You should not cut across cyclists, horse riders or horse drawn vehicles going ahead when you are turning into or out of a junction or changing direction or lane, just as you would not turn across the path of another motor vehicle.
This applies whether they are using a cycle lane, a cycle track, or riding ahead on the road and you should give way to them.
Do not turn at a junction if to do so would cause the cyclist, horse rider or horse drawn vehicle going straight ahead to stop or swerve.
You should stop and wait for a safe gap in the flow of cyclists if necessary. This includes when cyclists are:
• approaching, passing or moving off from a junction
• moving past or waiting alongside stationary or slow-moving traffic
• travelling around a roundabout
Car tax zones helping ‘unleash wave’ of investment for electric cars [UPDATE]
Car tax rates 2022: How much you’ll pay is going up [INSIGHT]
All car tax zones set to launch in 2022 – is your area on the list? [ANALYSIS]
Rule 63 – Sharing space with pedestrians, horse riders and horse drawn vehicles.
When riding in places where sharing with pedestrians, horse riders or horse drawn vehicles is permitted, take care when passing pedestrians and horse riders, especially children, older adults or disabled people.
Slow down when necessary and let them know you are there; for example, by ringing your bell (it is recommended that a bell is fitted to your bike), or by calling out politely. Remember that pedestrians may be deaf, blind or partially sighted and that this may not be obvious.
Do not pass pedestrians, horse riders or horse drawn vehicles closely or at high speed, particularly from behind. You should not pass a horse on their left. Remember that horses can be startled if passed without warning. Always be prepared to slow down and stop when necessary.
Rule 72 – Road positioning.
When riding on the roads, there are two basic road positions you should adopt, depending on the situation.
Ride in the centre of your lane, to make yourself as clearly visible as possible, in the following situations:
• on quiet roads or streets – if a faster vehicle comes up behind you, move to the left to enable them to overtake, if you can do so safely
• in slower-moving traffic – when the traffic around you starts to flow more freely move over to the left if you can do so safely so that faster vehicles behind you can overtake
• at the approach to junctions or road narrowings where it would be unsafe for drivers to overtake you
When riding on busy roads, with vehicles moving faster than you, allow them to overtake where it is safe to do so whilst keeping at least 0.5 metres away, and further where it is safer, from the kerb edge. Remember that traffic on most dual carriageways moves quickly.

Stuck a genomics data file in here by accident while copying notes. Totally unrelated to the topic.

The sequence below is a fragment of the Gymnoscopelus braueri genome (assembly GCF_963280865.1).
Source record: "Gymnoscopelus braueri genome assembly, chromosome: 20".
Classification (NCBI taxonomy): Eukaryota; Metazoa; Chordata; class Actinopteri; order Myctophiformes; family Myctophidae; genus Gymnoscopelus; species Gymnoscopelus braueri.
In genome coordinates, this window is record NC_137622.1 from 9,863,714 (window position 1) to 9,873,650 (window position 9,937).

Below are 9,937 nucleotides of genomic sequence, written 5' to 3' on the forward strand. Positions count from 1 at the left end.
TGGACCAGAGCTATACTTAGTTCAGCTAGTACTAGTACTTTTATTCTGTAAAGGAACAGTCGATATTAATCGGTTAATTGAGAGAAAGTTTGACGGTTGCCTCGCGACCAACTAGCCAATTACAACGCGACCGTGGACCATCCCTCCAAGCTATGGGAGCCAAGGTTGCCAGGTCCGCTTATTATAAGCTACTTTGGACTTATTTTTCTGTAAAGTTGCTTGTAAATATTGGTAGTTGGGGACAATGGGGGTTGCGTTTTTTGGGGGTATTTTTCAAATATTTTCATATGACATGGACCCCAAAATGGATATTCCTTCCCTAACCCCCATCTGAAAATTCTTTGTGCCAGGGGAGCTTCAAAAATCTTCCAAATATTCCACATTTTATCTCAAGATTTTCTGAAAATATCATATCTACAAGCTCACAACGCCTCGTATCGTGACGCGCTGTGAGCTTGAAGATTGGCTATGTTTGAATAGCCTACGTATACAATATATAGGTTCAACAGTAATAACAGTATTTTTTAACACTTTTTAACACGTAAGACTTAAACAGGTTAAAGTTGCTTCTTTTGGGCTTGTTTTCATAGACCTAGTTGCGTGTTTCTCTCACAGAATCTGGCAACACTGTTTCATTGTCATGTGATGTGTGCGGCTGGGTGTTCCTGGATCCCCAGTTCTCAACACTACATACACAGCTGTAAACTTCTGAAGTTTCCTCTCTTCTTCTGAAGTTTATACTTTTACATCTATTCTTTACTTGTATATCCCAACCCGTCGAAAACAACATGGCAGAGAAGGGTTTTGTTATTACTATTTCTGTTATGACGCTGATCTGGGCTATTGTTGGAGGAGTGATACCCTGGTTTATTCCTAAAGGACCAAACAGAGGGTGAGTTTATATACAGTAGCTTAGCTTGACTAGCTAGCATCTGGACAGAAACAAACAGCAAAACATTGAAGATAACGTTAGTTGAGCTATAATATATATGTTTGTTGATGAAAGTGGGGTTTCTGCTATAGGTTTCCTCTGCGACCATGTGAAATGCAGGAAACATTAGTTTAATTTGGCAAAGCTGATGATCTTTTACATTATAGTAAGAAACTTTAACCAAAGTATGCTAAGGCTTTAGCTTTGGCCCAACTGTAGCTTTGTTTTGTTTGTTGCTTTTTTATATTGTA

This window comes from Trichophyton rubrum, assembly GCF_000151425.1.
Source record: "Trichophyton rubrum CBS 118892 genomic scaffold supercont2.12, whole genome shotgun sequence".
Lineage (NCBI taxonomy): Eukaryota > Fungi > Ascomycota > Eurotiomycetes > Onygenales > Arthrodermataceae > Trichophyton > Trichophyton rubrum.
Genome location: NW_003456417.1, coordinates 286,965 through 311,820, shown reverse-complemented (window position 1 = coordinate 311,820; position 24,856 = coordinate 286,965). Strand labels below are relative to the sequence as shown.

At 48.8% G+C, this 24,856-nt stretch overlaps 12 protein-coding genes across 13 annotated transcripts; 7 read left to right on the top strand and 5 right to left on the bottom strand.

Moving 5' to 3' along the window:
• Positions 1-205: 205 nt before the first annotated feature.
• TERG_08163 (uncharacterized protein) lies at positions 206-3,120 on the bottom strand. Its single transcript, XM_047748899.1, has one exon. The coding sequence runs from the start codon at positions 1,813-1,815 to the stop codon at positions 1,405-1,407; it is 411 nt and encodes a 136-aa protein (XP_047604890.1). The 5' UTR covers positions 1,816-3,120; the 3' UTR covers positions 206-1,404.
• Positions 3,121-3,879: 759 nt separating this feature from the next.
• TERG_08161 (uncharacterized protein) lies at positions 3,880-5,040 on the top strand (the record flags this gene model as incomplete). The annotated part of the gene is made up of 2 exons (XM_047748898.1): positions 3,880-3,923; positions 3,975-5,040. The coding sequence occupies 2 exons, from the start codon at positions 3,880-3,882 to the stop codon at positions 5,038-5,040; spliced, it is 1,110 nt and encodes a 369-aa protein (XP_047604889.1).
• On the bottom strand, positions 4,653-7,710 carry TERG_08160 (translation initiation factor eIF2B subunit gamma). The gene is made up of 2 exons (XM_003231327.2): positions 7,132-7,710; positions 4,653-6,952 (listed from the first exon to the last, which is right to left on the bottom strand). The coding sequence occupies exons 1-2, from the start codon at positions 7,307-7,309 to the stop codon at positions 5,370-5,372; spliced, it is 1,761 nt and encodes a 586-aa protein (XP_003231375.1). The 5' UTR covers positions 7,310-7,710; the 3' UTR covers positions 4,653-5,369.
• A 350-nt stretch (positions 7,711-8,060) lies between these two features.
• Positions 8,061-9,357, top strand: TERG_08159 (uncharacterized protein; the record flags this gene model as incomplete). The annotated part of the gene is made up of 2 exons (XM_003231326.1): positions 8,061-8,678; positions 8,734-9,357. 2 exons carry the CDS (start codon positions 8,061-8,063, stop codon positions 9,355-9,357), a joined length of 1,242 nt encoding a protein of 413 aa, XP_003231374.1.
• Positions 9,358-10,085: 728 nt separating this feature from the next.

Take extra care crossing slip roads.
Rule 73 – Junctions.
Some junctions, particularly those with traffic lights, have special cycle facilities, including small cycle traffic lights at eye-level height, which may allow you to move or cross separately from or ahead of other traffic. Use these facilities where they make your journey safer and easier.
At junctions with no separate cyclist facilities, it is recommended that you proceed as if you were driving a motor vehicle (see Rules 170 to 190). Position yourself in the centre of your chosen lane, where you feel able to do this safely, to make yourself as visible as possible and to avoid being overtaken where this would be dangerous. If you do not feel safe to proceed in this way, you may prefer to dismount and wheel your bike across the junction.
Rule 75 – Two Stage Turns.
At some signal-controlled junctions there may be signs and markings informing cyclists to turn right in two stages:
Stage 1: When the traffic lights turn green, cyclists wishing to make the turn should go straight ahead to the location marked by a cycle symbol and turn arrow on the carriageway; then stop and wait there
Stage 2: When the traffic lights on the far side of the junction, now facing the cyclists, turn green, they should then complete the manoeuvre
Rule 76 – Going straight ahead.
If you are going straight ahead at a junction, you have priority over traffic waiting to turn into or out of the side road, unless road signs or markings indicate otherwise (see Rule H3). Check that you can proceed safely, particularly when approaching junctions on the left alongside stationary or slow-moving traffic.
Watch out for drivers intending to turn across your path. Remember the driver ahead may not be able to see you, so bear in mind your speed and position in the road.
Take great care when deciding whether it is safe to pass stationary or slow-moving lorries and other long vehicles, especially at the approach to junctions, as their drivers may not be able to see you. Remember that they may have to move over to the right before turning left, and that their rear wheels may then come very close to the kerb while turning.
Source: Read Full Article